Tuesday, August 9, 2011

NDP 2011 - a brief review

The National Day Parade 2011 was a good effort, as are all NDPs over the years. The Parade has never fell short of disappointment when it comes to providing us with a good text for us to analyse. It's something you can jiggle your fun packs to.

Don't worry, I won't talk about lingums and yonis. Neither will I talk about how the Parade has always mimicked the Fascist ideals of a disciplined country which time and again glorifies its political leaders. Everyone's marching, stomping in step. I don't know what to say.

"The elephant there represents Lee Kuan Yew's impeccable memory when he sues everyone else for defamation." Heck, the helix bridge represents Lee Kuan Yew's unshakable belief in eugenics. Sieg Heil!

Unfortunately, we didn't celebrate Mr Lee Kuan Yew as much as we did in previous NDPs. Why not? You can't deny a large part of today's realities are engineered by him and his team.

A staple in our NDPs is the multiculturalism. The indexical representations of the various cultures are simplistic yet atomising depictions of their complexities and nuances. Ketupats, Pratas and Baos?

How about items which represent our social problems? In no particular order, substances to abuse, alcohol and obscene accumulations of cash...

"The Baos there represent the fruits of our labour, which are enjoyed very thoroughly by foreigners..."

Very cheeky, yet we are constantly reminded of our heterogeneous differences and the need to respect them. The problem with celebrating diversity is that you have to make explicit the differences that underpin this diversity.

The NDP shows us an example of coexistence and cooperation, yet doesn't show us how to get about doing it.

The NDP is all about overcoming adversity and challenges. We are reminded about the huge challenges the country has faced in past decades, and for a good 2 hours or so, we should forget about the lived daily realities and challenges we individually confront. 1% transport fare hike, any one?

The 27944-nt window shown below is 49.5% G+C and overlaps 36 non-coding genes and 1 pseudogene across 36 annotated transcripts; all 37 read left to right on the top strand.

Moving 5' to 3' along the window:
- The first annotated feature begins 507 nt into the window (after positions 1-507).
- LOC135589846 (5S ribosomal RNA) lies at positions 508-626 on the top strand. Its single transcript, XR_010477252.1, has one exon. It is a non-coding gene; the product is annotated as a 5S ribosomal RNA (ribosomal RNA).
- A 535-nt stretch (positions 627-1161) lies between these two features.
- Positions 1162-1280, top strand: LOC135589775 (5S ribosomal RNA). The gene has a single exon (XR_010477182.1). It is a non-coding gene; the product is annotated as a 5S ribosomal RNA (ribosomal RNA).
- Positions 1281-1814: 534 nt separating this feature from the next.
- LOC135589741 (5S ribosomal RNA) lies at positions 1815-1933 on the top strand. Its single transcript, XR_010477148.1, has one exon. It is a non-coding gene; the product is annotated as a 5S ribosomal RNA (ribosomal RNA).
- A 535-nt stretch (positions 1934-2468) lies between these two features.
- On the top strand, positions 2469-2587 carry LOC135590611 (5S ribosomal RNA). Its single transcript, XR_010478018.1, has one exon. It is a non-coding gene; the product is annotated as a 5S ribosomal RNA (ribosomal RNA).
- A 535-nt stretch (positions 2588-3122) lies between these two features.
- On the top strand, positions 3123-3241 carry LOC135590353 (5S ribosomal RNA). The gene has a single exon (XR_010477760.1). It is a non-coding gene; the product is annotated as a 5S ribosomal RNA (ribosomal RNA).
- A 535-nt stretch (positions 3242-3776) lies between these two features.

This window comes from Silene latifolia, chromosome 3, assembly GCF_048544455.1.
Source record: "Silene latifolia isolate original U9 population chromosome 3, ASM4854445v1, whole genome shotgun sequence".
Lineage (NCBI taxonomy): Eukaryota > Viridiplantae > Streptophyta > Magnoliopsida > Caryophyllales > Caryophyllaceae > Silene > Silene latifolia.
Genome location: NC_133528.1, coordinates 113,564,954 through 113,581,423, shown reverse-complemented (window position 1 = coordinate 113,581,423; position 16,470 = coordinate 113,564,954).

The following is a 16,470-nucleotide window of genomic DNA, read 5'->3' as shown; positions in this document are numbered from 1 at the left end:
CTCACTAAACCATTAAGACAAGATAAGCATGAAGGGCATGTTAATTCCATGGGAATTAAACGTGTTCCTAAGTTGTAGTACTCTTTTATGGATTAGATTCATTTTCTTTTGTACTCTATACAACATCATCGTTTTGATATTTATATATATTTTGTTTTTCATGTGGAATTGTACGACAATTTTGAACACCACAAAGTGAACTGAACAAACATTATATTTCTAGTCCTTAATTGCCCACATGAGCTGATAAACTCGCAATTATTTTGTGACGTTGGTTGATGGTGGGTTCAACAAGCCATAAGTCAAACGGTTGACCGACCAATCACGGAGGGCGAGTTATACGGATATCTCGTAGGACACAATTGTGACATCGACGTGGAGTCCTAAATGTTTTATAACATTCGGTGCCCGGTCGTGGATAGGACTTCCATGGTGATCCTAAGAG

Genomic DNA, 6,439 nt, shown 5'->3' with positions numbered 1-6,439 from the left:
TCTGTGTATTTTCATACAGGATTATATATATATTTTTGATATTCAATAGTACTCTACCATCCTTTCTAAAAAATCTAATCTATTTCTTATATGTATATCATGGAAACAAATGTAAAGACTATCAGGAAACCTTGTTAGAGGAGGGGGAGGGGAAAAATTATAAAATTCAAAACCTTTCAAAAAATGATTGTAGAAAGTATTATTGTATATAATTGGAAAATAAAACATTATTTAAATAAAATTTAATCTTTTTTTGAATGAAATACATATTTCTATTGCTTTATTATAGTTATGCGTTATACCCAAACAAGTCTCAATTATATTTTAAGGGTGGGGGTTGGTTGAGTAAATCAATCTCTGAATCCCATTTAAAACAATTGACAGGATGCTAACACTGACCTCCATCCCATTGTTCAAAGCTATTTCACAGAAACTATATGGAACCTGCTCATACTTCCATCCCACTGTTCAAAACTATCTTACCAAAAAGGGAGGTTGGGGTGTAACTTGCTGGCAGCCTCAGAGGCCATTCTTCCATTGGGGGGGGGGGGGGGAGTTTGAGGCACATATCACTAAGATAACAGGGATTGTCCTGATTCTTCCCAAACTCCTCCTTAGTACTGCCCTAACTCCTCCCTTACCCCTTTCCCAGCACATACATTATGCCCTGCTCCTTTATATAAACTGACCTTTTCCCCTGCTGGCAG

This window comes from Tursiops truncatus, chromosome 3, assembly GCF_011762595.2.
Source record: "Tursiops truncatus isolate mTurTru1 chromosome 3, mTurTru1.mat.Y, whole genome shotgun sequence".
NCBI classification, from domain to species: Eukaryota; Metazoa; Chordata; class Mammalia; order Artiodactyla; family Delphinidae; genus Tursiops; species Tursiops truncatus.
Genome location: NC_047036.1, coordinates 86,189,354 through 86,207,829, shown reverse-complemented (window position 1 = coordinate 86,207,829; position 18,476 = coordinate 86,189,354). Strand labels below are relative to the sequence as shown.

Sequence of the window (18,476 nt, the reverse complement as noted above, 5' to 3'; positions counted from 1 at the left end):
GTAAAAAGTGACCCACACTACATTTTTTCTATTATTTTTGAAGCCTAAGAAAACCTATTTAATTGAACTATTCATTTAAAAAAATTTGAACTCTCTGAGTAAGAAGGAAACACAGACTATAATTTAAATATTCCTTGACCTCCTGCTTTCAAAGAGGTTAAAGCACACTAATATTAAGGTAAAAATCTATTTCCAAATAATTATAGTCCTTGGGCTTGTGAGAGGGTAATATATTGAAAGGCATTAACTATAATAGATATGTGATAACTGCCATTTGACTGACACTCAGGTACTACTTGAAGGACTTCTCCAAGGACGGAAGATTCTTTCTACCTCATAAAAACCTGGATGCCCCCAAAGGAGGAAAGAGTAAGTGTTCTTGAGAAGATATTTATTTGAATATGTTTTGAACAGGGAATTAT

Gurmit Singh and Chua Enlai in drag, so where's Suhaimi Yusof? Watch out for complaints from conservative Singaporeans who will probably question the relevance of the segment. Then again, the Shakespearean preference for male actors parallels Mediacorp's grip on the NDP. On another level, I feel pained that the transgenderal depiction of drag has to be in the temporary imaginary context of entertaining humour, furthering the notion that transgenderal depictions and persons need not be taken seriously.

Hip-hop was used to connect with the youth. Speaking of music, kudos to the creative director of this year's parade, as musically speaking, we have been treated to a collage of different musical genres.

The Mother-Son and Father-Son interweaving stories present an interesting insight into how a good disciplined nation should be.

Why is Lee Hsien Loong's nose red? He's in touch with his emotions.

Back to discipline. Discipline is listening to your parents and family, as the NDP has taught us. Listen to authority and don't get lost or distracted in the sea of dreams.

What's up with chasing the dugong? CNB won't like that imagery. Well, as long as we are not too socially or politically aware or involved, the powers that be will not mind us chasing any dugong. Give us liberties and leeway to participate in affairs which will ultimately have no bearing on governance and government - our opiate, but "chasing the dugong" sounds better.

Listen to your government. They know what's best for us. "Vote Tony Tan."

NDP can improve
Honour those who died for the country. Have a minute's silence. There are many ordinary Singaporeans who have made contributions and sacrifices (especially with National Service), but have either not been able to fulfill their dreams or haven't lived to do so.

Maybe it's too much to ask, but where are the segments depicting elderly folks selling tissue packets or picking from rubbish bins, or the homeless, I mean residentially challenged Singaporeans who sleep at void decks or at parks?

We're brave and bold enough to have one female NDP commander, to have Gurmit Singh in drag, yet sweep other things Singaporean under the carpet. Keep it G rating.

I have an idea. Why not scrap the Parade for one year and use the budget donate to charity? After all, from the experiences of many, the middle management of the Singapore Armed Forces (which happens to be an NDP organiser) often "asks" National Servicemen to make donations and targets are set. This is not unfamiliar in some schools too, right?

And can someone write a cheesy singalong NDP song? We've been having too much pop for the longest time. Keep the sentences and syllables shorter, use more conventional chord sequences, narrower ranges for melodies for easier group singalongs.

Well, any way, Happy Birthday Singapore, you fucking did it!


amberdixie17 said...

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dannymortimer said...

Hmmm...I think you have some good points there. I think having a parade is a good tradition but it should limit its expenses and give the other amounts to charities. INSTYLER